“Have done with you, lest you find yourselves party to these here.” The man speaking pointed an accusing finger in a broad arc over the assemblage. A few of those gathered grumbled low, emboldened by the anonymity of being so deep in the crowd. Despite the warning, the throng made no move to break up. The official pulled himself onto the stage and cast vicious glances at them all. He wore a long, rich, russet-colored cloak trimmed in white, with a round seal embroidered in white thread upon his breast. The insignia depicted four arms, each gripping the next at the wrist in a squared circle. Tahn hadn’t seen the crest before, nor the rich, colorful cloaks, but he knew it belonged to the league. Near the leader, his comrades took defensive postures around the base of the wagon. Tahn thought it unnecessary; no one looked prepared to challenge them. The man’s broad face radiated disdain. He whirled on the players.

“This rhea-fol is treason!” he yelled. “It is seditious to recount lies and fables that give false hope.” His hand fell upon the hilt of his sword. “Who is responsible for this troop?”

The crowd hushed, those inclined to leave now riveted by this new scene being played out on the wagon. Sutter’s hot, panting breath hit Tahn’s neck.

Without a moment’s hesitation, the boy who’d last spoken stepped forward, away from his companions. “I am. What ever you have to do, do it to me.” The lad’s chest puffed out and his chin assumed a defiant attitude. He clenched his fists and stared openly at the man in league uniform.

A collective gasp issued from the crowd, like the awe expressed at Gollerntime in the Hollows when all gathered to watch the stars race across the sky in long, bright streaks. The league captain looked out of the corner of his eye at the throng, then focused his rage on the impudent boy.

“In your diapers you can scarcely know the harm you do, boy,” he began. “I admire your loyalty to the troop leader, but don’t let it make you foolish. Loyalty is admirable only when well placed.”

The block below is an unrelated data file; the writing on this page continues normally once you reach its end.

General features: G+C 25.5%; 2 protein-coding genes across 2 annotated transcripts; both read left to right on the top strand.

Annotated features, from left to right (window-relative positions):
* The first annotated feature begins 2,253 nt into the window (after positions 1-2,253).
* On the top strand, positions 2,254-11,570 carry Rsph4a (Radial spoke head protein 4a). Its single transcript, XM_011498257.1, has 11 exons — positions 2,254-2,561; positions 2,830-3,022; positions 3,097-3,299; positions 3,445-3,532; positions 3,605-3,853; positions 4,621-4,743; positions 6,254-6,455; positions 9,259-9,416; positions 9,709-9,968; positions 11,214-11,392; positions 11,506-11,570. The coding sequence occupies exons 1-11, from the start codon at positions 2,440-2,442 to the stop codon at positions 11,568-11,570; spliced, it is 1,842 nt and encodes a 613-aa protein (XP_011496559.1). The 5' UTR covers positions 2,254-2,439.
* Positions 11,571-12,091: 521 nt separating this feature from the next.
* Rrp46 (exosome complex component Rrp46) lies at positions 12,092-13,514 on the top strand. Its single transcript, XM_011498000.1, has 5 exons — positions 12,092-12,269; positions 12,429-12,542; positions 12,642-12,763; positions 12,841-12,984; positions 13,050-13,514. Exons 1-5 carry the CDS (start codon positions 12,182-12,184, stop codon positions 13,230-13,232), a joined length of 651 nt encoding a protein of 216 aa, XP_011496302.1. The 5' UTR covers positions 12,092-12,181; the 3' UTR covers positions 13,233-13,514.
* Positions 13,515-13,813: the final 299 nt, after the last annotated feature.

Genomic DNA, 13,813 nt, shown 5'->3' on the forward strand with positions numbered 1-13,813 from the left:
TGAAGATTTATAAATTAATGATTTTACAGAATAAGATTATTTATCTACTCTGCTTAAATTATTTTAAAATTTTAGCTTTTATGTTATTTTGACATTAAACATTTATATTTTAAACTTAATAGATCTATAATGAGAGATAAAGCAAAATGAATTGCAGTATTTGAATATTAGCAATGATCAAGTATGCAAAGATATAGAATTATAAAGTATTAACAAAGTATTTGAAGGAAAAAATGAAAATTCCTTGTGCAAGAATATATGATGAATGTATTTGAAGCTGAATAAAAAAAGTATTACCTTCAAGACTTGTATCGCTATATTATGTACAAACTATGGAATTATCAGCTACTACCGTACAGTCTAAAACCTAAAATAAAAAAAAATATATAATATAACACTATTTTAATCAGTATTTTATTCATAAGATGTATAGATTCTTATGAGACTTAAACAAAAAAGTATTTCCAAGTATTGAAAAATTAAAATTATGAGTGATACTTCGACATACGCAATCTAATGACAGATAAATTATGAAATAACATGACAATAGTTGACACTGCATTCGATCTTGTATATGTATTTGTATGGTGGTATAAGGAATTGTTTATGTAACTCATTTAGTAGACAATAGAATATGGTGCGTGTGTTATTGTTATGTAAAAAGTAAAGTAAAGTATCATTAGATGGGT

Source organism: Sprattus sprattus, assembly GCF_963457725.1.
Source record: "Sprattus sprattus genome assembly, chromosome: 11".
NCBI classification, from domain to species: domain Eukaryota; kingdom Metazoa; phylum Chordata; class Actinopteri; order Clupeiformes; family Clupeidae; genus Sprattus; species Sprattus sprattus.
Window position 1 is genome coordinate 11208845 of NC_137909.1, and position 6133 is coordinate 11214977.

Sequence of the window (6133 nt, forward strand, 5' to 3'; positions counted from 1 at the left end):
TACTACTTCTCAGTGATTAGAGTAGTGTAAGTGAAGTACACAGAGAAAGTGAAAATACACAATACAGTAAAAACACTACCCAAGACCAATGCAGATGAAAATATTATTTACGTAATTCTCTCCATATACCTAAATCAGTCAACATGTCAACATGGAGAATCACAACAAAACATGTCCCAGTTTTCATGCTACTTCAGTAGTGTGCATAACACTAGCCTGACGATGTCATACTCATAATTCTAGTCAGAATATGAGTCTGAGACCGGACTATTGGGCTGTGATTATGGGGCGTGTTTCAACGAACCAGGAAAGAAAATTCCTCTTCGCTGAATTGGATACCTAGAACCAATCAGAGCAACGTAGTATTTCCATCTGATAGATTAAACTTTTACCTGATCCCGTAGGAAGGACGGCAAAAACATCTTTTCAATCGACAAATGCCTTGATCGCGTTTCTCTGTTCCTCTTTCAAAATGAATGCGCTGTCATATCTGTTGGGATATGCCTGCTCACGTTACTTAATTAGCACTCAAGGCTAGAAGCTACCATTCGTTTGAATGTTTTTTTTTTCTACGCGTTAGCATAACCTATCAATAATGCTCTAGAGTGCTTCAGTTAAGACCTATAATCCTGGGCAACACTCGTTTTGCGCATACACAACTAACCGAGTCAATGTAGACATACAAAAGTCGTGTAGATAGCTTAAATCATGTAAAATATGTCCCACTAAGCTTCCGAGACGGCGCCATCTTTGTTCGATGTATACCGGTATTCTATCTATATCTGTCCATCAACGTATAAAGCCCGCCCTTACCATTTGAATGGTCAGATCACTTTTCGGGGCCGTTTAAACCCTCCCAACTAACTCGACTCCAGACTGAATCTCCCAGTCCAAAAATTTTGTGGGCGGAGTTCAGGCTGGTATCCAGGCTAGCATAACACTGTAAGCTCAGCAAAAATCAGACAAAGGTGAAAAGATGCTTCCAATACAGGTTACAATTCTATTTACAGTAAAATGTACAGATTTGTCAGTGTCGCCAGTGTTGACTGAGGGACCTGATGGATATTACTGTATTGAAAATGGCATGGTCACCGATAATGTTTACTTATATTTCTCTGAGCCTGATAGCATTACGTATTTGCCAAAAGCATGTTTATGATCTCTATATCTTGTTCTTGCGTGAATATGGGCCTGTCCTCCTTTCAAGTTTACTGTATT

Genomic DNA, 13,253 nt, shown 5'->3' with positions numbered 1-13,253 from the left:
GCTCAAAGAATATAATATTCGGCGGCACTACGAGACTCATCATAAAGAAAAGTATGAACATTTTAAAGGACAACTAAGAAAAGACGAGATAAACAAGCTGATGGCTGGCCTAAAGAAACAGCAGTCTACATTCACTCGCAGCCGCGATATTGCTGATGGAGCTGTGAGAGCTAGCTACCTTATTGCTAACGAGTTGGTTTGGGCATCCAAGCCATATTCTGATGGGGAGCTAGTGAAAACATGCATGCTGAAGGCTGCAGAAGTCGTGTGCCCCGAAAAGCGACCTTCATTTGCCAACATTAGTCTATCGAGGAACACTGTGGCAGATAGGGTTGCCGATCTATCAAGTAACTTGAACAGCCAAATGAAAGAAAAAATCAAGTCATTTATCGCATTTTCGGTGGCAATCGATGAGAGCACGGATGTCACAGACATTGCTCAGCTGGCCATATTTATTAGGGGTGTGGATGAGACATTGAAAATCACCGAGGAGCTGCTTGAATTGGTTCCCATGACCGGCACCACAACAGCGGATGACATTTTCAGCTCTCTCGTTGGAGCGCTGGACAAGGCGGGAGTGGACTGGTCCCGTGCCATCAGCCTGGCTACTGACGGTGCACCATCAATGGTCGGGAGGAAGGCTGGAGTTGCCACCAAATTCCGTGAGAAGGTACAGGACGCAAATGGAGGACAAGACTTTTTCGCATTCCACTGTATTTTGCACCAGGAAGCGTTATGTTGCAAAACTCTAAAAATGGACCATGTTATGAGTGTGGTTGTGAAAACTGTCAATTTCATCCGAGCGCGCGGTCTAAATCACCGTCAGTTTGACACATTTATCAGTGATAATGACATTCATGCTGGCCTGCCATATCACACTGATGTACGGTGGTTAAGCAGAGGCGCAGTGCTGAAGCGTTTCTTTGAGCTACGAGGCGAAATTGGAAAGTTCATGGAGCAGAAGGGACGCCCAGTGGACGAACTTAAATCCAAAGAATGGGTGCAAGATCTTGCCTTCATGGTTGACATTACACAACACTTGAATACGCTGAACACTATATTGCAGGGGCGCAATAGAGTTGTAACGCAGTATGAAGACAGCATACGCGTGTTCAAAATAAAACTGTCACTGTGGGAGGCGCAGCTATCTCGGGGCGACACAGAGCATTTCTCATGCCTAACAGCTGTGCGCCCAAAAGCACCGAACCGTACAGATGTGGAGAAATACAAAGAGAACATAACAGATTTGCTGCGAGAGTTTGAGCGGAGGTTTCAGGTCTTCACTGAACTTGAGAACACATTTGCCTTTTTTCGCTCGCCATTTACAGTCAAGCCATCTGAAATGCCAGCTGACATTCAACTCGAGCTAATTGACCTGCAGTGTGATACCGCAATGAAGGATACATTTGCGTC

Tahn watched the man’s lips curl as he spoke, leaving him with the impression that in a less public place, he might respond differently to the boy’s defiance.

“How mighty you are,” the boy replied, “to stop the performance of a simple rhea-fol, and our only means of bread and cups.”

“Stay your tongue, boy,” the man said, throwing his cloak over his shoulder to expose his blade. “The law holds no exceptions for age where sedition is charged. Find your mother’s teat, and stop bringing shame upon whoever owns this company!”

The boy swallowed and began again in a soft , measured voice. “It is a story, sir. A story. True or not, it is no threat to you. It is played for them.” The lad motioned with an upturned palm toward the growing crowd.

The man sniffed. “I’m done speaking with you, boy. What can you know of liberty, who have never put your life at risk in its defense?” He waved a dismissive hand. “Now, you will all be taken for the cowardice of he who lets a child stand in his place.”

“No!” the boy yelled and rushed the man. In an instant, the leagueman’s cloak whipped as though caught in a breeze, and the glint of steel rose in the air.

Tahn saw the moment unfold and began shaking his head, a sound erupting from his mouth unbidden: “Stop!”

The report of the command echoed off the stone of the courtyard beyond, filling the day with bright, hot contention. The boy skidded to a stop just a pace from the league captain, whose sword slowly dropped to his side as he searched the crowd. Men and women around Tahn and Sutter backed away.